After the recent divorce from his wife of 33 years, President Frederick Chiluba steps down from the presidency at the end of the year as one of the most eligible bachelors in Zambia. But treating the divorce lightly in public, has earned him the wrath of many Zambian women.
When President Chiluba ended his 33-year-old marriage to Vera in late September, he personally announced it -- in song. But there was no sad refrain, not even a hint of sorrow, as the words fell from his lips at a political rally in Kirwe, the hub of Zambia's Copperbelt region.
Rather, the president seemed to thrive in his new civil status. Zambia had no first lady -- so what?, he seemed to say.
"I will combine the roles," Chiluba told his party members, speaking mainly in Bemba, Zambia's major language. "I will also be the first lady. I will be cooking and making tea."
"Bushimbe nabumpesha mano, mayo bushimbe (bachelorhood has confused me)," Chiluba sang out (twice), urging the crowd to record his "golden voice".
Until that day, the president had maintained a dignified silence on his domestic affairs, dodging questions on whether his wife had moved out of State House.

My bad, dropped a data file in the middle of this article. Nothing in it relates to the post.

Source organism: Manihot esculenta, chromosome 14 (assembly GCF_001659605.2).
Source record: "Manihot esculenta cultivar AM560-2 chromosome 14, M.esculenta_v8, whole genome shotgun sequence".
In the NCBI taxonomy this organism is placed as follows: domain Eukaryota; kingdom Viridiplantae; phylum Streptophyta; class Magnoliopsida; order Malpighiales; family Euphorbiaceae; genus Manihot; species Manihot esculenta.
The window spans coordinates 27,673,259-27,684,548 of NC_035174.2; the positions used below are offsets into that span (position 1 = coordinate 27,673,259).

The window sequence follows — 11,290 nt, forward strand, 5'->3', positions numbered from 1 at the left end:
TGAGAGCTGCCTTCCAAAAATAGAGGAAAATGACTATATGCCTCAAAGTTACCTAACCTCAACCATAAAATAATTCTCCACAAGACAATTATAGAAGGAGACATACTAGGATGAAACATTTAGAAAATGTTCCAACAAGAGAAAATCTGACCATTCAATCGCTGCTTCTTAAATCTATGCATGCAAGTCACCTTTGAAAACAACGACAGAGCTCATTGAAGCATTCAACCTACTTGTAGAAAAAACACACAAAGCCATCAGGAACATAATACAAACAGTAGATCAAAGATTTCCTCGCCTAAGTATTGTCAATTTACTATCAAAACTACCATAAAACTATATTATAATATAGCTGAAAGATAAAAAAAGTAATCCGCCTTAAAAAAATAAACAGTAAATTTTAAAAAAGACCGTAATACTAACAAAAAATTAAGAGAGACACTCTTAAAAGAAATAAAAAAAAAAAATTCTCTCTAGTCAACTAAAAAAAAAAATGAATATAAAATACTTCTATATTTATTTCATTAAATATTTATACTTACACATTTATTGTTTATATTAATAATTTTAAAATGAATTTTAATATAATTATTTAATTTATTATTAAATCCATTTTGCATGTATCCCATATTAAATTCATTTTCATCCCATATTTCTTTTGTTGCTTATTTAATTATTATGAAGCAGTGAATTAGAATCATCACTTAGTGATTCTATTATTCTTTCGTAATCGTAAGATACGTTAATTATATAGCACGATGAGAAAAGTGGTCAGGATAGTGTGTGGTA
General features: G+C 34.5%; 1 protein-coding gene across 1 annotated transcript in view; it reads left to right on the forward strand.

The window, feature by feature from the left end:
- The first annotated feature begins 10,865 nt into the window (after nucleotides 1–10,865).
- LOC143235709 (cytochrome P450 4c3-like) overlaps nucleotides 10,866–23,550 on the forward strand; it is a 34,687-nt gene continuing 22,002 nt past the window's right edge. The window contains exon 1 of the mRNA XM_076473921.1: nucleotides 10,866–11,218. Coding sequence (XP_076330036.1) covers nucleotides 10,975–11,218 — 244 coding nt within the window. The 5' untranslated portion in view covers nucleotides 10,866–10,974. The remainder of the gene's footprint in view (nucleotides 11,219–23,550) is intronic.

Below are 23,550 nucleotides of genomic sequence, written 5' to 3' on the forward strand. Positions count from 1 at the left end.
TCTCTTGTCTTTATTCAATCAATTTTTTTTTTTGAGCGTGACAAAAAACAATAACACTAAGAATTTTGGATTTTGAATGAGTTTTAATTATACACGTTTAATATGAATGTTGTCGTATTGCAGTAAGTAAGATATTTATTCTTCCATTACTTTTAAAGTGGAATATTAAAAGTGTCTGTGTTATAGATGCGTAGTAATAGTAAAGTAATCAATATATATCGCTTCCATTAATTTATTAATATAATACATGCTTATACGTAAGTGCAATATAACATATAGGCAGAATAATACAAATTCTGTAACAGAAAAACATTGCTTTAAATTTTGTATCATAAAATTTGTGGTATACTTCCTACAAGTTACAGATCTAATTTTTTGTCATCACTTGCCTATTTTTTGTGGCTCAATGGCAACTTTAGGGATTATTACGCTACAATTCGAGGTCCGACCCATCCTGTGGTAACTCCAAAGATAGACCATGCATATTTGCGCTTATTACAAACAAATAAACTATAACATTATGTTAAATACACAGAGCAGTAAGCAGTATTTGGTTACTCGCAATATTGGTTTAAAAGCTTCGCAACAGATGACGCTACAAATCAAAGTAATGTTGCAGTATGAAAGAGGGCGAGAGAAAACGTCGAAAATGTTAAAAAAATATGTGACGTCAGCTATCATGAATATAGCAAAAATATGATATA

"That is not a question," he had shot back at a tabloid reporter last year.
It was the vibrant Vera Chiluba's absence from public life that had caused all the speculation. She had vigorously championed humanitarian causes through her charity, HOPE (Help Other People Emerge) Foundation, which provides food relief and initiates income generation activities for orphans and widows, among others.
Criss-crossing the country on her community work, Vera had even helped raise her husband's profile. But then she suddenly disappeared from public view. And the president did not clear the air.
"I don't know, I have just arrived and I haven't been home yet," Chiluba said when asked at Lusaka airport last December whether his wife had left home.
Then, a week before his singing debut, State House finally broke the news: Ndola's Chifubu local court had granted the divorce the previous day.
"The president and the family were anxious that the matter is treated with due decorum to enable them to settle and come to terms with the new circumstances," a spokesman said.
The president did not want his divorce to be subjected to undue political comment, public debate and controversy to save his family from further anguish and pain. However, his light-hearted response to the divorce has aroused public controversy.